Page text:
Knee Deep Club hosts a two-fish derby on Lake Hopatcong, Sunday, April 17th. Enter either or both the trout and pickerel contests; each is $20.00 for members, $25.00 for non-members, either by mailing in the form accessible online, or registering on the 17th at either weigh station until 8:00 a.m. that Sunday. Only Dow's Boat Rentals and Lake's End Marina serve weigh stations. If all goes as planned, Brian and I will enter the trout contest.
The club will stock trout next weekend, good-size fish; last year an eight-pound brown got released in the mix, and I expect the same will happen this year, plenty of others better than three pounds. In addition, the state stocks the lake with trout, and the fishing is pretty frisky in April. Since the lake is only 50 feet deep at best, and oxygen depletion during hot summers forces fish in August to remain 18 feet and shallower in warmish water until September, trout typically die off. However, we had such a mild summer a couple of years ago, some trout got caught into July. If you spend time on the lake and get to know people, you may hear murmurs about possible springs in places that keep a few trout alive, but all of this is speculation as far as I know, though of course New Jersey Highlands geological features include a lot of groundwater releases throughout the region.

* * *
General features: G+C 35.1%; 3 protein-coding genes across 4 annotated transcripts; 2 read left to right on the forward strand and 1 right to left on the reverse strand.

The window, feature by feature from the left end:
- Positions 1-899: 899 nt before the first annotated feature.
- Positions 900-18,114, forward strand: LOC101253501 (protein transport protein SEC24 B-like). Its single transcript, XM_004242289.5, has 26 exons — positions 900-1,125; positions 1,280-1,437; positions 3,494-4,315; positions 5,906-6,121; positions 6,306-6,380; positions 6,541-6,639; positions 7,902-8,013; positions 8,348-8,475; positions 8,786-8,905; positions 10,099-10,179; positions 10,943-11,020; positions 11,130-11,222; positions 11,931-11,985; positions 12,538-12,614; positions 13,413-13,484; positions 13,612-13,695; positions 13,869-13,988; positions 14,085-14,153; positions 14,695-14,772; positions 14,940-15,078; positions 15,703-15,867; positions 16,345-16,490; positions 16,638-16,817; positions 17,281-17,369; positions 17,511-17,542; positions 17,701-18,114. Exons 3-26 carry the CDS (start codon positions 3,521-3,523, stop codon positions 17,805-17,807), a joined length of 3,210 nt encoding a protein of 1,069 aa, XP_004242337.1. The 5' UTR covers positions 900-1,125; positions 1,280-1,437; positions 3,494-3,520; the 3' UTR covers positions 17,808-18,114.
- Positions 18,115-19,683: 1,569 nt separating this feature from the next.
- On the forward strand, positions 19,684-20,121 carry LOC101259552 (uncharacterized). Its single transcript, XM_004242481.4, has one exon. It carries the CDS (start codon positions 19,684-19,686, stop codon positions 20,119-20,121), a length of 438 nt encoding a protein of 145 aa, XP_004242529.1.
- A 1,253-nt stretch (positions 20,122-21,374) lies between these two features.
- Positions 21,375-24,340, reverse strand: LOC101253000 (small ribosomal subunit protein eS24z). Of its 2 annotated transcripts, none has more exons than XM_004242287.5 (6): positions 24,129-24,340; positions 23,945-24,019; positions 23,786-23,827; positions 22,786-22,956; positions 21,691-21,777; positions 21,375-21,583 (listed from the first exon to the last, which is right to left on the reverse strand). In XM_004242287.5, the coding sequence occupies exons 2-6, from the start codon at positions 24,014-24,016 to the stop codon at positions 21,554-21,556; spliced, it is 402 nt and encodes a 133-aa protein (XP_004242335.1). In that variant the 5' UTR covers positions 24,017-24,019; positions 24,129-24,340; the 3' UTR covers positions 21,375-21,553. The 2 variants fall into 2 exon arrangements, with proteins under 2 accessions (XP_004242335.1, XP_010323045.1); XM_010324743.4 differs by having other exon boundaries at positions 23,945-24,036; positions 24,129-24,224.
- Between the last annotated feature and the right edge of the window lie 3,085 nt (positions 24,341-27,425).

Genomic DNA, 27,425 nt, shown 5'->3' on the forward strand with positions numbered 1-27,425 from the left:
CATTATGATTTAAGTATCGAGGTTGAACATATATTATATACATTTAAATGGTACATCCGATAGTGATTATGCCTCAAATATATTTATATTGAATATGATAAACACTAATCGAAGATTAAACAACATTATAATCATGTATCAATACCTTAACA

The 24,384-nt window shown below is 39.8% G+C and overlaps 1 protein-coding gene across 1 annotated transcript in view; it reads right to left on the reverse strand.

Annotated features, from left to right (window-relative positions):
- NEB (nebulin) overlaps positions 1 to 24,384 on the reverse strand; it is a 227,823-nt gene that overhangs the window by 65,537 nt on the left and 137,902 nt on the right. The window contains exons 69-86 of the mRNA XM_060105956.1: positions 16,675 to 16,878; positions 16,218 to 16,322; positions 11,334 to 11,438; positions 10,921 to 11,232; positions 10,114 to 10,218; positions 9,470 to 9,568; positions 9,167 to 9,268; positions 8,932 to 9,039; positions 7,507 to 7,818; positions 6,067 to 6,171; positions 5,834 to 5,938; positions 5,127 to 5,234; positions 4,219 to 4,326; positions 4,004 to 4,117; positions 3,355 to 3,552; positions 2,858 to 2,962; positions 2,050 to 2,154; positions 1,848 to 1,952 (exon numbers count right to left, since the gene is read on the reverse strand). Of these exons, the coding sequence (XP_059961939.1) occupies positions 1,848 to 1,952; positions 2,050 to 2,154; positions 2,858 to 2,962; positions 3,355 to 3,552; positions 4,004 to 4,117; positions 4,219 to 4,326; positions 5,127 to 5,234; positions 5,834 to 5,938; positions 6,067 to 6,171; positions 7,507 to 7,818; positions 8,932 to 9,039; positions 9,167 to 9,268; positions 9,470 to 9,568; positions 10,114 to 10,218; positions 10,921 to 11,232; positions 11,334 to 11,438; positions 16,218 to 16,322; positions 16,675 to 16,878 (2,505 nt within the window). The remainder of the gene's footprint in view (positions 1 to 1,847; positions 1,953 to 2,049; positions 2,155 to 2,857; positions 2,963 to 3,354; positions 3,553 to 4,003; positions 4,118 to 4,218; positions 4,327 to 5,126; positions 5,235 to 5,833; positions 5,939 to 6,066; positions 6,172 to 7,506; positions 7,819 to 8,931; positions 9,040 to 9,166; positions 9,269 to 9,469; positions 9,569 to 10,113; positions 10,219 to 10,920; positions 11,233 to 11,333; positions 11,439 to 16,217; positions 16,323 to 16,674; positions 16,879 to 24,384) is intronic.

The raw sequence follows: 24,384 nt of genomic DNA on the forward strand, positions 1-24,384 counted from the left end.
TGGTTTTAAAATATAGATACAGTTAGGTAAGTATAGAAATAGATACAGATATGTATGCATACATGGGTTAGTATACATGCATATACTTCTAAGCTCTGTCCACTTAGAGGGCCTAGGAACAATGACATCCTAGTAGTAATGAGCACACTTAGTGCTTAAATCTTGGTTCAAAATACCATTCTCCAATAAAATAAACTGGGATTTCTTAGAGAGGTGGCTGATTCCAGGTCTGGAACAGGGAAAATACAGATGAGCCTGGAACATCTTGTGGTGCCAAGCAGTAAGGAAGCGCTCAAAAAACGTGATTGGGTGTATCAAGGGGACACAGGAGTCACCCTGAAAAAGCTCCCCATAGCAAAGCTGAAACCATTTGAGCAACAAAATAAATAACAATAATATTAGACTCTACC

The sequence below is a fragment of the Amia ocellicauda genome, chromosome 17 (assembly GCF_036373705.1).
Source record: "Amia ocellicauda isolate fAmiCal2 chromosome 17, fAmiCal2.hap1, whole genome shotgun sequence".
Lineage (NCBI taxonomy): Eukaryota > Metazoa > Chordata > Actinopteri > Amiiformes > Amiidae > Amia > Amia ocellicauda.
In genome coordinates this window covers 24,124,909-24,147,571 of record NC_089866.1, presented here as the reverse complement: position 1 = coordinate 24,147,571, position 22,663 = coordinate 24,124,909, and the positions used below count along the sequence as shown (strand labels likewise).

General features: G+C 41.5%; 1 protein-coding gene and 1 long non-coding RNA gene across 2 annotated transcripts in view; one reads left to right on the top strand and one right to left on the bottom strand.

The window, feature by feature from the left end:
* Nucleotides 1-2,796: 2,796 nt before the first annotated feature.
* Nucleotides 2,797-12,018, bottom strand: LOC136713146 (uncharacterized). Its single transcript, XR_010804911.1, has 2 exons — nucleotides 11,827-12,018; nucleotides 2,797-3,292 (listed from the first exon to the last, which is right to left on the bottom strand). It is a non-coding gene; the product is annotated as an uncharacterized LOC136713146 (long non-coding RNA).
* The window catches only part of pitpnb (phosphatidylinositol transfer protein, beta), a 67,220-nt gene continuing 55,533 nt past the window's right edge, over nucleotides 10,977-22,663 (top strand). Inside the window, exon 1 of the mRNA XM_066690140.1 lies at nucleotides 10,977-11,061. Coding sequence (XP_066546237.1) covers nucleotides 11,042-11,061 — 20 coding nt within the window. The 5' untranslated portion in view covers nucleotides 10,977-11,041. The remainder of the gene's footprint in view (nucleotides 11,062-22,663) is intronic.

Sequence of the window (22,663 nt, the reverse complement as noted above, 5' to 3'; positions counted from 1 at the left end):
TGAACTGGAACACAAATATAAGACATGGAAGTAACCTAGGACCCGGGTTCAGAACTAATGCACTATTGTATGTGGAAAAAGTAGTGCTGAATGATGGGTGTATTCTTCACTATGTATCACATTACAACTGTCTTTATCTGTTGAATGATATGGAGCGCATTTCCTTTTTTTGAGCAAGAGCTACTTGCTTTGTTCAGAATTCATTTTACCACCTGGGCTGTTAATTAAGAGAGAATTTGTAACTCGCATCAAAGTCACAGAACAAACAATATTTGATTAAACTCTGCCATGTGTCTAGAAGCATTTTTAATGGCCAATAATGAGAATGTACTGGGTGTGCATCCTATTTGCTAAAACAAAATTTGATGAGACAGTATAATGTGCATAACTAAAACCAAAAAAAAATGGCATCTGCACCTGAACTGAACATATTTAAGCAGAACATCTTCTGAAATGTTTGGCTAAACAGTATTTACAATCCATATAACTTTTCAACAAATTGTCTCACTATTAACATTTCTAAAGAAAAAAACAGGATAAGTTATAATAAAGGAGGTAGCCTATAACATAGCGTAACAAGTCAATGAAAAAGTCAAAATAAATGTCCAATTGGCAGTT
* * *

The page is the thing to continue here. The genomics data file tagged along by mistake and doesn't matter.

Laurie Murphy recently emailed her first 2016 Lake Hopatcong report, and some pickerel approaching four pounds have been caught. Also, the word on the lake is crappie, as it always is this time of year with many coves and spots like the Brady Bridge productive. The typical crappie isn't very large, maybe 10 inches, but some over two pounds get caught on seldom occasion. Joe Landolfi and I jigged for walleye late in September once, and Joe hooked up 34 feet down, surprising as it was to me that we marked fish so deep that early in the fall season. The crappie weighed just an ounce or so more than a pound-and-a-half.